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What's Wrong With This Research
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Malariotherapy Research Publications Research on Malaria and HIV
Credibility FOIA: UCLA, NIH and John Fahey, M.D. Varia
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In 2004 The Heimlich Institute hired Victoria Wells Wulsin, M.D. to write a report that included a literature review of malariotherapy and a business plan for additional research. Dr. Wulsin released her report, to which she added an explanatory
Executive Summary, in the fall of 2006 following media inquiries during her campaign for congress. The report included data from an uncontrolled trial of malariotherapy in subjects with HIV/AIDS conducted in East Africa by an unnamed American sponsor.
Wulsin, VW. Immunotherapy and Beyond. December, 2004. Accessed on 2006-12-08 at: http://www.quackwatch.org/06ResearchProjects/wulsin_heimlich.pdf
Dr. Heimlich submitted this protocol to test induced malaria in Chinese subjects diagnosed with HIV/AIDS to the Great Lakes College of Clinical Medicine Institutional Review Board (GLCCM IRB) for review and approval in the spring of 1994. Neither unresolved ethical issues nor lack of jurisdiction over research conducted in China prevented the GLCCM IRB from approving Dr. Heimlich's research. Experts from the Food and Drug Administration, the Centers for Disease Control, and expert researchers at academic institutions, however, judged it be seriously flawed and unethical, as described below in the section titled
Expert Review & Critique of Malariotherapy Research Proposed by the Heimlich Institute. Six years later, following inspection of the GLCCM IRB, FDA suspended the IRB's authority to review and approve studies subject to FDA regulation when the agency concluded that the
IRB appears to lack the expertise or experience to ascertain the acceptability of proposed research in terms of institutional commitments and regulations, applicable law, and standards of professional conduct and practice. FDA's evaluation of the GLCCM IRB is provided in the section titled: What's Wrong With This Research
Protocol: Induced Malaria Therapy (IMT) for HIV/AIDS. Heimich H. and The Heimlich Institute Foundation Inc. 1993-09-01: http://www.circare.org/foia2/malarioth_protocol.pdf
We are at a loss to explain why Dr. Wilbert Jordan M.D. is listed as a co-investigator with Dr. Heimlich in the protocol.
This is the consent form submitted by Dr. Heimlich for his malariotherapy study in China:
Consent Form: Induced Malaria as Therapy for HIV Infection. Heimich H. and The Heimlich Institute Foundation Inc. 1993-09-01: http://www.circare.org/foia2/imtconsentform_19931029.pdf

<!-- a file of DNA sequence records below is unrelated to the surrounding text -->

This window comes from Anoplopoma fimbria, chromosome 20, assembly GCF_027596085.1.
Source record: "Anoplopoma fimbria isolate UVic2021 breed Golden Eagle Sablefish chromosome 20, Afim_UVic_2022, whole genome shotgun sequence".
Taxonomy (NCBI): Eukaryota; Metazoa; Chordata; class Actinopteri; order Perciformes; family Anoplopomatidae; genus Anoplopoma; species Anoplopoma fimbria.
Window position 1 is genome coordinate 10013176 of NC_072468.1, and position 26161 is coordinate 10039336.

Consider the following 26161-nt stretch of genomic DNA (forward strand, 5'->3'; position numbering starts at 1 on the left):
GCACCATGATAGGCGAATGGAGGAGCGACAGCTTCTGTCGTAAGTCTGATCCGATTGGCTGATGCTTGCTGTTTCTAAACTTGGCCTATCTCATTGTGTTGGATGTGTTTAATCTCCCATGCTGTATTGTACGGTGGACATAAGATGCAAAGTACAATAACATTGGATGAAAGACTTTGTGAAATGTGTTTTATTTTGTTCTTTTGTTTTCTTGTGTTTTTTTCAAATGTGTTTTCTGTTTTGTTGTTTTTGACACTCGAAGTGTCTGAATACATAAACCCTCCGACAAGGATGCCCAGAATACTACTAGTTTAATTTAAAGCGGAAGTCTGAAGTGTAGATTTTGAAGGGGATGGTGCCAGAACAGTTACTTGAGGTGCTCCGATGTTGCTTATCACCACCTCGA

FDA judged the consent form to be deficient in a number of ways. Notice the enormously long waiver in the consent form purporting to compel research subjects and their survivors to give up their rights to sue for damages should they be harmed or killed (p. 3). Why shouldn't Dr. Heimlich and the Great Lakes College of Clinical Medicine IRB comply with federal regulations for informed consent? The FDA Clinical Investigator Information Sheets explicitly reminds investigators that:
… consent documents must not waive or appear to waive the rights of the subject or release or appear to release those conducting the study from liability for negligence. (1)
Dr. Heimlich and the Heimlich Institute Foundation used this proposal to raise money to conduct malariotherapy research on subjects diagnosed with HIV/AIDS. The proposal outraged a number of experts and federal officials.
IMT: A Potential Cure For AIDS A Proposal For Funding by The Heimlich Institute Foundation Inc. 1993: http://www.circare.org/foia2/hh_imt_proposal.pdf
Outrage at Dr. Heimlich's malariotherapy proposal motivated Dr. Paul K. Bronston, M.D. to circulate this petition in response: (2)
Petition to U.S. Federal Agencies, Public Citizen, and The National Council Against Health Fraud to investigate issues raised byIMT: A Potential Cure For AIDS,funding proposal circulated by the Heimlich Institute. 1993-05-07: http://www.circare.org/foia2/imtpetition.pdf
The physicians and scientists who signed the petition also provided expert appraisals of Dr. Heimlich's proposed research testing malariotherapy in people diagnosed with HIV/AIDS; their appraisals are not favorable — to put it mildly.
del Rio C. Letter to Paul Bronston, M.D. 1993-03-12: http://www.circare.org/foia2/delrio_bronston_19930312.pdf
del Rio C. Letter to Lisa Wilson, The Pasadena Star-Tribune. 1993-05-04: http://www.circare.org/foia2/delrio_wilson_19930504.pdf
del Rio C. Letter to Paul Bronston, M.D. 1993-11-16: http://www.circare.org/foia2/delrio_bronston_19941116.pdf
Sonnenberg FA. Letter to Paul Bronston, M.D. 1993-03-10: http://www.circare.org/foia2/sonnenberg_bronston_19930310.pdf
Sigal LH. Letter to Paul Bronston, M.D. 1993-03-15: http://www.circare.org/foia2/sigel_bronston_19930315.pdf